The Royal Shakespeare Company has dropped controversial plans to demolish its Grade II listed theatre in Stratford-upon-Avon.
The Royal Shakespeare Theatre is the RSC's Stratford-upon-Avon base
The company had been considering knocking down the 72-year-old Royal Shakespeare Theatre as part of a £150m refurbishment programme.
Speaking at the RSC's autumn season launch, chairman Sir Christopher Bland said the plan had now been scrapped.
But other redevelopment proposals were still being considered, the RSC said.
Sir Christopher said demolishing the RST, which was designed by Elisabeth Scott after the original Victorian theatre burned down in 1926, was now a "categorical no", The Stage newspaper reported.
He said: "Risking the history of the company and the history of the theatre and the recent history of the row over the demolition of a Grade II listed building by a woman architect, whatever the justification, the obstacles are too great and we are not going to do it."
Dame Judi Dench was among critics of plans to scrap the theatre
The company first announced its plans to demolish the theatre in 2001 to replace it with a "theatre village".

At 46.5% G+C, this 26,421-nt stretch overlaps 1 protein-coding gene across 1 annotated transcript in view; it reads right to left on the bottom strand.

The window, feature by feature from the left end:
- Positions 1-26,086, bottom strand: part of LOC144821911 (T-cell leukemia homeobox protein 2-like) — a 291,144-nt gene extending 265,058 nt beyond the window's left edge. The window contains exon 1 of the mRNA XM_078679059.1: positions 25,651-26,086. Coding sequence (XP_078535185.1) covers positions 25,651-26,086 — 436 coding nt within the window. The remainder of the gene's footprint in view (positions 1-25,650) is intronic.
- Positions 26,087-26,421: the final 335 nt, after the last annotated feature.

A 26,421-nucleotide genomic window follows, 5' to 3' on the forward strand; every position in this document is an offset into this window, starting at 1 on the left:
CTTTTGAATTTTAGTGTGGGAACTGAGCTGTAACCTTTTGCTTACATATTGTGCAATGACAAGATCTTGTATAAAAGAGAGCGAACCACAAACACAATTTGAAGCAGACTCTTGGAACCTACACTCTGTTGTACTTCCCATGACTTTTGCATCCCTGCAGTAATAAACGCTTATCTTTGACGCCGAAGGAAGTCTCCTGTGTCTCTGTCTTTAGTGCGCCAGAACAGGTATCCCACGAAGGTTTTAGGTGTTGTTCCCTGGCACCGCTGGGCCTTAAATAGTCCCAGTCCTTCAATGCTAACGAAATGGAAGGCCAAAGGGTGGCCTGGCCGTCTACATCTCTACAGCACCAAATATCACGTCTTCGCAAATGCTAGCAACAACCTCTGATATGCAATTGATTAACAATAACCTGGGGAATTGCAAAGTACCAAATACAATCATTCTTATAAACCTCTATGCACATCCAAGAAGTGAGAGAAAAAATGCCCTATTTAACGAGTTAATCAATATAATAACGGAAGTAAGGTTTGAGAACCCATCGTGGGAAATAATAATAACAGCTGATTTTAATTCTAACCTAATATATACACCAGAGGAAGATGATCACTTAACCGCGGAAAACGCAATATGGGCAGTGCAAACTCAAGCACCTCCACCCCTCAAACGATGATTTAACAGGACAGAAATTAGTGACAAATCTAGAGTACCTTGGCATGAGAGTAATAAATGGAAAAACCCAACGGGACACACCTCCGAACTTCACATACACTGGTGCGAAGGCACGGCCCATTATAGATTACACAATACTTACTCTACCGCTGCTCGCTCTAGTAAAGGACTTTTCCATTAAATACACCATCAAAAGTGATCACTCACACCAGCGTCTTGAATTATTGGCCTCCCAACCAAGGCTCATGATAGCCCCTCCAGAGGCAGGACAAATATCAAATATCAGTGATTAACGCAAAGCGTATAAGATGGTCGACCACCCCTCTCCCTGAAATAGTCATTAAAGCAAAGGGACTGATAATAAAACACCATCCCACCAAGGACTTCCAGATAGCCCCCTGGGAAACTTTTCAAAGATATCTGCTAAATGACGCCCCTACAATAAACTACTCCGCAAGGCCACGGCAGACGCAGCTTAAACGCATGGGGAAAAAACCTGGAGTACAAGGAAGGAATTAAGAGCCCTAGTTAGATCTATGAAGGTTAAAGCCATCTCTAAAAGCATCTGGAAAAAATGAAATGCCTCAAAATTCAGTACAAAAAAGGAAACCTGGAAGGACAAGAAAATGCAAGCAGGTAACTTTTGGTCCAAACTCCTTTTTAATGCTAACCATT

The plans emerged under controversial former artistic director Adrian Noble, who said the theatre was "unwelcoming" and should be knocked down.
The move attracted a storm of controversy, including criticism from actor Michael Gambon, and Dame Judi Dench, who said she was "deeply worried" about the company's future.
The redevelopment won backing from Arts Council England, which pledged £50m.
But the company started to play down the prospects of demolishing the theatre after
Mr Noble resigned in March 2003 to be replaced by Michael Boyd.
The RSC now says the refurbishment will go ahead without demolishing the main theatre.
A spokesman said: "It was only ever one of several options and we are going to pursue other roads. We may build other theatres or we may change the inside of the RST.
"We are looking to create the best playhouse for Shakespeare in this country and beyond."